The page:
The Michael Redd ankle injury conspiracy and other urban legends

Redd (shooting) last played against the KnicksIs he hurt or is he dogging it? What happened on that play against the Knicks ten days ago? Didn’t he just walk off the court with scarcely a limp?  Or, as one Bucks fan wanted to know late in the 3rd quarter vs. Cleveland — “What’s going on with Michael Redd? Does he not want to be on the Bucks anymore?”

She was attractive, very blonde and had hardly been watching the game. Why’d she wait until the 3rd quarter to make conversation? Or am I the idiot for paying more attention to the game than to her?

So many questions, so much speculation, and my objectivity regarding Redd is all but shot. I’d happily trade him for a cooler full of beer and frozen pizza and be content to watch Ramon Sessions, Luke Ridnour and Charlie Bell play out the season as a three-man guard rotation.

That said, if Redd is still committed to Milwaukee and the Bucks, the last thing he would want to do is give GM John Hammond and coach Scott Skiles a good, long look at how the team plays without him. The longer he sits, the more time the Bucks brain trust gets to evaluate what pieces they would go after in a Redd trade.

Skiles is well aware that Redd dogged it under his pal Larry Krystkowiak last season (Redd ducked out for two weeks Jan. 26-Feb.8 with a weird knee injury he got while dunking in warmups) so it’s unthinkable that he would pull the same on a coach who knows this, right? It’s unthinkable that this injury is anything but what it is — an injury that didn’t need to be tested against the Cavaliers in Cleveland. At least Redd is travelling with the team, which he didn’t do under Krystkowiak.

Redd’s questionable to play tonight at home against the injury-riddled San Antonio Spurs, according to the pregame report at JSOnline. With Bucks fans already grumbling, it would be wise of Redd to tape up the ankle, suit up and help his teammates, playing their fourth game in six nights.  

With Redd out, Scott Skiles has taken the opportunity to play Luke Ridnour and Ramon Sessions together — the Bucks are suddenly quicker, more aggressive and more pass-happy than they’ve been in years. They’re also a bit loony sometimes, because there’s no telling when Lucky Luke Ridnour gives way to Crazy Luke Ridnour. Sometimes the two Lukes are on the court together, like they were against the Cavs when Crazy Luke shot a twenty-footer with 7′ 3″ Zydrunas Ilgauskas in his face and Lucky Luke made the shot. Sessions is crazy too — Saturday night he drove it to the rim against Shaquille O’Neal two or three times.

The Bucks have lost three out of four since Redd last played, the losses coming against three of the NBA’s best. The Bucks fell to the Celtics bench which overcame a half-hearted effort by the Celtics starters in Boston. They were stunned Saturday by a well-rested Shaquille O’Neil, who put his sluggish, road weary Suns teammates on his shoulders and led them to the win. In Cleveland Tuesday, the full strength Cavaliers shot a pathetic 3-20 from behind the arc and still the Bucks fell short. Don’t count on Boobie Gibson shooting 0-6 on 3-pointers when the Cavs come to Milwaukee Nov. 29.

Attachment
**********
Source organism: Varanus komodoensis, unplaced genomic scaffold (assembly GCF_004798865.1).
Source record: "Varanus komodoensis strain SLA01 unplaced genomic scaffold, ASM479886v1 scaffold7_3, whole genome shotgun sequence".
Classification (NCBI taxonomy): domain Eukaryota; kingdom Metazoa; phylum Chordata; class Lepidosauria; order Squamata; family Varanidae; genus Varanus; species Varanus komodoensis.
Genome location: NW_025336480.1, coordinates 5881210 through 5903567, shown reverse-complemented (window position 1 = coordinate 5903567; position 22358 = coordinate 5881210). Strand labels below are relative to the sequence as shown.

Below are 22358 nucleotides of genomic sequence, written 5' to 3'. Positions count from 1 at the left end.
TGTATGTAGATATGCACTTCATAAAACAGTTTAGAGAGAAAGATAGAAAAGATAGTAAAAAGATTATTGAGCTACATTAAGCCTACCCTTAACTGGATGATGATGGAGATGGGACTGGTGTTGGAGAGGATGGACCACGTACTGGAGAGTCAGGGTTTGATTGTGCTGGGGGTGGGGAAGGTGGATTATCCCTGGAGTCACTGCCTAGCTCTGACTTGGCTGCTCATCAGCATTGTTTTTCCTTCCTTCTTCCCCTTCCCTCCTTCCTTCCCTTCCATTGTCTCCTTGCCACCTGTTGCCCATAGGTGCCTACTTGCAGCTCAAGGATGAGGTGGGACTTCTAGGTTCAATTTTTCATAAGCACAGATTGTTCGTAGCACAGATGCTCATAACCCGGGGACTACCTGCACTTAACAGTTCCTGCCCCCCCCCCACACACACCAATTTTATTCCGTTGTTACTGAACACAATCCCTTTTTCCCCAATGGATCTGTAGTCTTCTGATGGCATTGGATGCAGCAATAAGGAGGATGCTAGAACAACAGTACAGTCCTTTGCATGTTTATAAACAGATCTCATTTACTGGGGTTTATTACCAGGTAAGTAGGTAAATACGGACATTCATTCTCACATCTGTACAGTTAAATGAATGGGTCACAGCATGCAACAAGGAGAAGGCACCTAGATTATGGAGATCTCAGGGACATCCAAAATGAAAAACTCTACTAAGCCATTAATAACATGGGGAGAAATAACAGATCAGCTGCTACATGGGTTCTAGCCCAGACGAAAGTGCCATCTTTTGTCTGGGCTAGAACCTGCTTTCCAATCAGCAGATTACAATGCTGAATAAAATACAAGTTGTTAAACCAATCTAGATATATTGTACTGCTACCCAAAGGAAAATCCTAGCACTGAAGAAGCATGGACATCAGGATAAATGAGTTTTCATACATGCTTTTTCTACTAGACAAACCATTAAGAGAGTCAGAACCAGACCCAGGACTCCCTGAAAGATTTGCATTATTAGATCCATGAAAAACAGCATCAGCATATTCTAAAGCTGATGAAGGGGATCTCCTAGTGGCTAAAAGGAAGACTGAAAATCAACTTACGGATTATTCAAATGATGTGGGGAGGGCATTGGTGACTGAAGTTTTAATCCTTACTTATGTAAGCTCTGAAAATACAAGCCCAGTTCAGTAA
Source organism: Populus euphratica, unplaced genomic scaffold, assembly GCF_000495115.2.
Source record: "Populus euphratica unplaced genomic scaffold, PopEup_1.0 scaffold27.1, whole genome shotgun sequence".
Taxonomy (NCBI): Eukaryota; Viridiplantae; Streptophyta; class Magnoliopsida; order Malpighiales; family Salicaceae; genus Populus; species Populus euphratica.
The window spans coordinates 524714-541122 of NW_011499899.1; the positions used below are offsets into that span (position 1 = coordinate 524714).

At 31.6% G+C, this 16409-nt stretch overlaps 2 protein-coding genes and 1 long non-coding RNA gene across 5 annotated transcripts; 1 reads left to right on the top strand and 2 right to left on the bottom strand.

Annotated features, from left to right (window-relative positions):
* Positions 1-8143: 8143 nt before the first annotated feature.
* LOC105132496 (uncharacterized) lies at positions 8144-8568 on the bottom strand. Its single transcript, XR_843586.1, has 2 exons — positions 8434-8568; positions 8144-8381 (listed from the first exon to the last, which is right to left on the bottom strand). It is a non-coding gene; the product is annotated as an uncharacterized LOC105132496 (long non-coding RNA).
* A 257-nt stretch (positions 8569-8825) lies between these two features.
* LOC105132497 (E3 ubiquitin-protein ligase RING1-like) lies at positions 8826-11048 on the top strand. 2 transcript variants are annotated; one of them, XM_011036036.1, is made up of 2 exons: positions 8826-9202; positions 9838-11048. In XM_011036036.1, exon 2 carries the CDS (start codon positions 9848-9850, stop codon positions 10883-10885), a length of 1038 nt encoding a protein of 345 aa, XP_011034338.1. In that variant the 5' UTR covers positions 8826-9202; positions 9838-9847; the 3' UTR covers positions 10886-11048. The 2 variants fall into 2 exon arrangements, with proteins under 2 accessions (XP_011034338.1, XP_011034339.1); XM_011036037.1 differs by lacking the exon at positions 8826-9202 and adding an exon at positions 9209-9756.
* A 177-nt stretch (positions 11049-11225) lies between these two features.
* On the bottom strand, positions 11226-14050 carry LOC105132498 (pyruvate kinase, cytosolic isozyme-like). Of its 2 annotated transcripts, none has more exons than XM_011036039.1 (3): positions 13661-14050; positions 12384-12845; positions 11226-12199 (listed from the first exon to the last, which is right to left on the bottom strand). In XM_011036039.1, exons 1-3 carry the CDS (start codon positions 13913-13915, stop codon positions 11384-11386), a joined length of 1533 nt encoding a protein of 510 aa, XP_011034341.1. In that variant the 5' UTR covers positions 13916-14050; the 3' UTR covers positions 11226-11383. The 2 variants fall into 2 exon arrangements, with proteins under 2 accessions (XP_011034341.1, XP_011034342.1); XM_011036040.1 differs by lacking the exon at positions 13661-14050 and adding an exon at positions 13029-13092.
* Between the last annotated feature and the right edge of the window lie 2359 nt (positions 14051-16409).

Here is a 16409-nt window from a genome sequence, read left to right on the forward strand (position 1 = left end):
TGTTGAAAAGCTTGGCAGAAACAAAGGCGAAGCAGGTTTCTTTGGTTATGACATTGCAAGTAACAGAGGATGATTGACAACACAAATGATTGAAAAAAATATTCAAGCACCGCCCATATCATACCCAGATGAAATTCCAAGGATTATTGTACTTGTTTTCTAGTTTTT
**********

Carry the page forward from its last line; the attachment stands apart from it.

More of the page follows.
The conclusion is inescapable. The Bucks were much more than a Michael Redd away from winning those games. One could argue about the Phoenix game (the Suns not named Shaq were exhausted and had been blown out in Chicago the previous night) but there’s little Michael Redd could have done about Shaq or Amare Stoudemire.

The Bucks need reliable play (offensively and defensively) from the power forward spot; they need shooters; they need to get better defensively; they need Andrew Bogut to stay out of foul trouble and give the team an advantage as he did in Boston, rather than play even (Cleveland) or down (Phoenix). Amazingly, despite Shaq’s big night, the Bucks were only outscored by four points when Bogut was on the floor — that’s how much better they are when Bogut’s in the game, whether he’s scoring or not. Bogut forces other teams to adjust, and the Bucks have got to figure out how to make this an advantage.

Michael Redd can help with some of this, but certainly not all of it.  Redd can’t make Charlie Villanueva play better defense or be smart offensively. Redd’s typical 7 for 16 shooting night isn’t going to change the Bucks fortunes. The Bucks need a couple of players, and unless John Hammond is a magician, teams are not going to give up tenacious defenders who can stick a shot in a trade for Charlie V. It’ll be tough getting more than one of that type of player for Redd.

As long as Redd remains a Buck, the best thing he can do for the team is to play smart offensively, get his 3-point shooting back to 2003 form and work harder on defense. Eight games into the season and Bucks fans are still waiting. The next best thing for Redd is to do what he’s doing now – sit on the bench in street clothes.

Gery Woelfel’s take on the Redd injury in the Racine Journal Times is worth a read. He compares Redd’s ankle injury to the ankle injuries of Spurs guards Manu Ginobili and Tony Parker, neither of whom will play tonight against the Bucks. Needless to say, the ankles of Ginobili, Parker and Redd have about as much in common as the injuries to the ankles of Ginobili, Parker and Redd.

Good-shooting forward Austin Croshere has been activated and Tyrone Lue has been deactivated. If you’re sick of reading about Michael Redd, hit the Woelfel link anyway. Gery’s got the scoop on Croshere and why the Bucks did not activate him sooner. 


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